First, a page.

Full-text · Article · May 2013 · Nucleic Acids Research
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    • "It is suggested that cells that are able to localize b-actin mRNA retain a stable and persistent polarity, leading to reduced responsiveness to orient towards exogenous chemotactic gradients; such responsiveness is required for cellular invasiveness and hence reduced metastatic potential (Lapidus et al., 2007). Interestingly, some in vivo studies reveal contradictory results for the role of ZBP1 in metastasis – a transgenic study indicated that targeted expression of ZBP1 in mouse breast induced tumorigenesis, and the levels of ZBP1 expression positively correlated with metastasis (Tessier et al., 2004); however, xenograft studies found that re-expression of ZBP1 in ZBP1-negative metastatic MTLn3 line reduces the metastatic potential of cell-derived breast tumors (Lapidus et al., 2007; Wang et al., 2004). Recent studies demonstrate that expression of the ZBP1 gene in mammalian cancer cells is a cellular response to Wnt/b-catenin signaling, which is frequently active in embryogenesis and tumorigenesis (Gu et al., 2009; Noubissi et al., 2006). "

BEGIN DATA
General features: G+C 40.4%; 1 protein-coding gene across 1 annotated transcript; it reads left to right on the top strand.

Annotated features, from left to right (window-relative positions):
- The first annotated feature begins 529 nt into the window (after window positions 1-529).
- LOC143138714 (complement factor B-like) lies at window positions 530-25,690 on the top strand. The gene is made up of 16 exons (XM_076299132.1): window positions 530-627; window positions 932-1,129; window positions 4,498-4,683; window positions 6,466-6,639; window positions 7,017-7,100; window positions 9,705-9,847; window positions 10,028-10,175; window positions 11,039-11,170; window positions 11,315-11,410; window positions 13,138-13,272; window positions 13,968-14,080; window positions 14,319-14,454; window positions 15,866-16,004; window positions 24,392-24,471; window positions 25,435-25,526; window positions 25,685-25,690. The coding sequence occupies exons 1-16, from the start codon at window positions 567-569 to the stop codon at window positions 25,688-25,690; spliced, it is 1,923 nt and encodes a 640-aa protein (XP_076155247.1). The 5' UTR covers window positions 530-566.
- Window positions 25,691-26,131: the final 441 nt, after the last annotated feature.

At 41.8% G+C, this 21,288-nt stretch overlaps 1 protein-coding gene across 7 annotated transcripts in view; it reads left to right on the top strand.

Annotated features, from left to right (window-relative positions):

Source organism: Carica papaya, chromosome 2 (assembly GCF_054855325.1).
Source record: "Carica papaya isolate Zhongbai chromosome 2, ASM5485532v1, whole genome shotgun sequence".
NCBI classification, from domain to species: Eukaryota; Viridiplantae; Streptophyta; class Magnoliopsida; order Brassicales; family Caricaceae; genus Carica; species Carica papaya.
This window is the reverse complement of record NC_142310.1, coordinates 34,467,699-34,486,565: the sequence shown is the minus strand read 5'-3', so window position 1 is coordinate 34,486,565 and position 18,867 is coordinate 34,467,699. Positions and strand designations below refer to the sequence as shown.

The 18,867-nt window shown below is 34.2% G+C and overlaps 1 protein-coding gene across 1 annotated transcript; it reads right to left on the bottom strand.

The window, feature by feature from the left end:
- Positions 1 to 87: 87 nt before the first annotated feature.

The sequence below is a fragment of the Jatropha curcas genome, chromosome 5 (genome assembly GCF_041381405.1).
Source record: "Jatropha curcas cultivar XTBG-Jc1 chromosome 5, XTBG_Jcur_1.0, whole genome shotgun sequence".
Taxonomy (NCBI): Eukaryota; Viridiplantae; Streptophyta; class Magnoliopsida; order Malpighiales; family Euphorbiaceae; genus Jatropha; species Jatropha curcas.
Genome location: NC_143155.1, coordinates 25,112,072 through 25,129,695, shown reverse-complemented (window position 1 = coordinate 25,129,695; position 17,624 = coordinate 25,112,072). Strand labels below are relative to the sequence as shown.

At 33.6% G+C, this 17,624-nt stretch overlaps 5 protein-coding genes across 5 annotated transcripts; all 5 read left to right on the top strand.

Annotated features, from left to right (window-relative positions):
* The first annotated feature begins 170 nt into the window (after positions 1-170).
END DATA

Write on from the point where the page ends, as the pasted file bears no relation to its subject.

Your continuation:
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    ABSTRACT: Metastasis involves tumor cell detachment from the primary tumor, and acquisition of migratory and invasive capabilities. These capabilities are mediated by multiple events, including loss of cell-cell contact, an increase in focal adhesion turnover and failure to maintain a normal cell polarity. We have previously reported that silencing of the expression of the zipcode-binding protein IMP1/ZBP1 in breast tumor patients is associated with metastasis. IMP1/ZBP1 selectively binds to a group of mRNAs that encode important mediators for cell adhesion and motility. Here, we show that in both T47D and MDA231 human breast carcinoma cells IMP1/ZBP1 functions to suppress cell invasion. Binding of ZBP1 to the mRNAs encoding E-cadherin, β-actin, α-actinin and the Arp2/3 complex facilitates localization of the mRNAs, which stabilizes cell-cell connections and focal adhesions. Our studies suggest a novel mechanism through which IMP1/ZBP1 simultaneously regulates the local expression of many cell-motility-related mRNAs to maintain cell adherence and polarity, decrease focal adhesion turnover and maintain a persistent and directional motility.
    Full-text · Article · Jan 2012 · Journal of Cell Science